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NHS staff and care workers from overseas are to be exempt from paying a surcharge to use the health service after mounting pressure from MPs.

Boris Johnson’s spokesman said the PM had asked the Home Office and Department for Health to exempt NHS and care workers “as soon as possible”.

Labour leader Sir Keir Starmer said it was “a victory for common decency”.

The health immigration surcharge on non-EU migrants is £400 per year and set to rise to £624 in October.

Officials are now working on the detail and more will be announced “in the coming days”.

But it is understood the plan will include exemptions for all NHS workers, including porters and cleaners, as well as independent health workers and social care workers.

The chief executive of the Royal College of Nursing, Dame Donna Kinnair, said the charge had created “an unfair and unjust financial burden”, adding: “At last the government has agreed with us.

“This will ease the pressure on families who may be struggling financially or emotionally as a result.”

On Wednesday, Mr Johnson stood by the charge, telling MPs he “understood the difficulties faced by our amazing NHS staff”, but said the government “must look at the realities” of funding the NHS.

It caused a backlash, with a number of Tory MPs joining opposition MPs in calling for him to reconsider – including the Tory chairman of the Commons public administration select committee, William Wragg, and his backbench colleague Sir Roger Gale.

Earlier, No 10 defended the levy, saying the money “goes directly back into the NHS to help save lives”.

But now Mr Johnson’s spokesman has said: “[The PM] has been thinking about this a great deal. He has been a personal beneficiary of carers from abroad and understands the difficulties faced by our amazing NHS staff.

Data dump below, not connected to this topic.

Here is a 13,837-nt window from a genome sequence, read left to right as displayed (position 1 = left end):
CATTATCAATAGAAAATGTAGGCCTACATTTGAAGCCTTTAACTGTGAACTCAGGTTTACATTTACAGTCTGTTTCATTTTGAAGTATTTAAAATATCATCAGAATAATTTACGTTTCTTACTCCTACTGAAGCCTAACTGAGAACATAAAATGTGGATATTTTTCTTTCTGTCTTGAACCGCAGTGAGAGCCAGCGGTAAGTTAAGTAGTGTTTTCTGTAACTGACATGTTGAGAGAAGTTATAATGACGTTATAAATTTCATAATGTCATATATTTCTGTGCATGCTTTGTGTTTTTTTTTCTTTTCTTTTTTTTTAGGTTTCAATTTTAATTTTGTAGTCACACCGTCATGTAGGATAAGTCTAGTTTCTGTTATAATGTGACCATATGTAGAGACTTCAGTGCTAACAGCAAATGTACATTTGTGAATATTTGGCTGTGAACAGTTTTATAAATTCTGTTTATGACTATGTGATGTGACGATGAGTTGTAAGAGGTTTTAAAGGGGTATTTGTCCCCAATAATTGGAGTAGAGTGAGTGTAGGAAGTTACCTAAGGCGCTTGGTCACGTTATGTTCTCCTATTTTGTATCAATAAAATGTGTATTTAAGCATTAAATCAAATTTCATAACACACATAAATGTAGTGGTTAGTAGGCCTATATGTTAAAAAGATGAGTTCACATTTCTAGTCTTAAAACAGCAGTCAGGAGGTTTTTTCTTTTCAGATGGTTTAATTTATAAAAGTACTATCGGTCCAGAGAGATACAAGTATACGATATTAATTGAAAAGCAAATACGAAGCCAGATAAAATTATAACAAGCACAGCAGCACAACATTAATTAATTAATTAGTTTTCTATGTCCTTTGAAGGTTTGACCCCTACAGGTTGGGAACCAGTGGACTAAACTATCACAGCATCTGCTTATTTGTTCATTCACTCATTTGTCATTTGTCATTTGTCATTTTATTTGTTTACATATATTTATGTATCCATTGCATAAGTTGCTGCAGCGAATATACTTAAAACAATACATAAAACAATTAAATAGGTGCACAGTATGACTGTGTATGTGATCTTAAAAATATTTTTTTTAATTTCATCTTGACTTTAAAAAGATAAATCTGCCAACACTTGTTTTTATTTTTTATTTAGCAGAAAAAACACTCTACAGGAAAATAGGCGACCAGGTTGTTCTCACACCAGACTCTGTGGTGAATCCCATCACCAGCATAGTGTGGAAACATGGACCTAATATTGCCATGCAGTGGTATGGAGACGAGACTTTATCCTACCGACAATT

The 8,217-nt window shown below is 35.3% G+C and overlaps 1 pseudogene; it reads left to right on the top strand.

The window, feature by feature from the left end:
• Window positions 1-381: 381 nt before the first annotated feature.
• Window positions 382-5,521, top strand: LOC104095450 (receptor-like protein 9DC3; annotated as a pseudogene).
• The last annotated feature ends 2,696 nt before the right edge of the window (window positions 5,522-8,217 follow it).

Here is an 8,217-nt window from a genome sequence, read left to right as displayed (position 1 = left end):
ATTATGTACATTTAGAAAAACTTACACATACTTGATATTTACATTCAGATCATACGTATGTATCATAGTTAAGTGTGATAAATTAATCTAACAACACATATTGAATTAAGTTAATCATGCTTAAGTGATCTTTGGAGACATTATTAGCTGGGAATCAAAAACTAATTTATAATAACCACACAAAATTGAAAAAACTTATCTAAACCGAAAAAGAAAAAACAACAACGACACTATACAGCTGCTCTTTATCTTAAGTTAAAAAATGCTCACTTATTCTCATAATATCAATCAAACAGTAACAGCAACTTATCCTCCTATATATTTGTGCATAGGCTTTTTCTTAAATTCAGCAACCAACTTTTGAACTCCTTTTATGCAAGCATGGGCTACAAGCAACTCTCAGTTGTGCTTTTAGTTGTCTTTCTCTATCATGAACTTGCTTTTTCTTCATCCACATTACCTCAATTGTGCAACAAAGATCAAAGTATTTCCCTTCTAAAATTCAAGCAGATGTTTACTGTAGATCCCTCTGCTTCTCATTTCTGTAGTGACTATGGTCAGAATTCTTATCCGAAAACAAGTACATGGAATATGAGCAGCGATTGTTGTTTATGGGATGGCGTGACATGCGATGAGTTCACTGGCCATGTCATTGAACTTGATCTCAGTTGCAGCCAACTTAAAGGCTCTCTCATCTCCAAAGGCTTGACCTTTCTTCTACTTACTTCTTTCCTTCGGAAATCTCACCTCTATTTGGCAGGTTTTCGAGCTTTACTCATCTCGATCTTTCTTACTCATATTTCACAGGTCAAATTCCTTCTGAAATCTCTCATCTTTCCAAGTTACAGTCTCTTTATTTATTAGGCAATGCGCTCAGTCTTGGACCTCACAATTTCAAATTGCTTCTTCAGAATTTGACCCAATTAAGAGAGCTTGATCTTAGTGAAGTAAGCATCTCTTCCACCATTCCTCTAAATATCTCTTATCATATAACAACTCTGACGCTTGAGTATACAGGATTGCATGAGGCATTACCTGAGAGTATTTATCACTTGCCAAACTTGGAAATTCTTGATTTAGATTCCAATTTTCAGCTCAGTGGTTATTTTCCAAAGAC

“The purpose of the NHS surcharge is to benefit the NHS, help to care for the sick and save lives. NHS and care workers from abroad who are granted visas are doing this already by the fantastic contribution which they make.”

‘The right thing to do’

The change was welcomed by Labour, as the party had been planning to seek an amendment to the Immigration Bill to secure the exemption.

Sir Keir tweeted: “Boris Johnson is right to have u-turned and backed our proposal to remove the NHS charge for health professionals and care workers.

“This is a victory for common decency and the right thing to do. We cannot clap our carers one day and then charge them to use our NHS the next.”

Mr Wragg also praised the decision, saying the PM had “shown true leadership, listened and reflected”.

The leader of the SNP in Westminster, Ian Blackford, said he was “pleased to see the change of heart after pressure”, while the acting leader of the Liberal Democrats, Sir Ed Davey, called it “a great cross-party win”.

Estimated costs

The surcharge is currently paid by non-European Economic Area (EEA) nationals coming to the UK for longer than six months.

There are exemptions for victims of slavery or trafficking, children taken into care, and the dependants of armed forces personnel.

The current rate of £400 a year is double what it what it was when first introduced in 2015.

It is due to be extended to EEA citizens moving to the UK from from next January, after the post-Brexit transition period ends.

The Institute for Fiscal Studies think-tank has estimated that exempting NHS and social care workers in England would cost around £90m a year.

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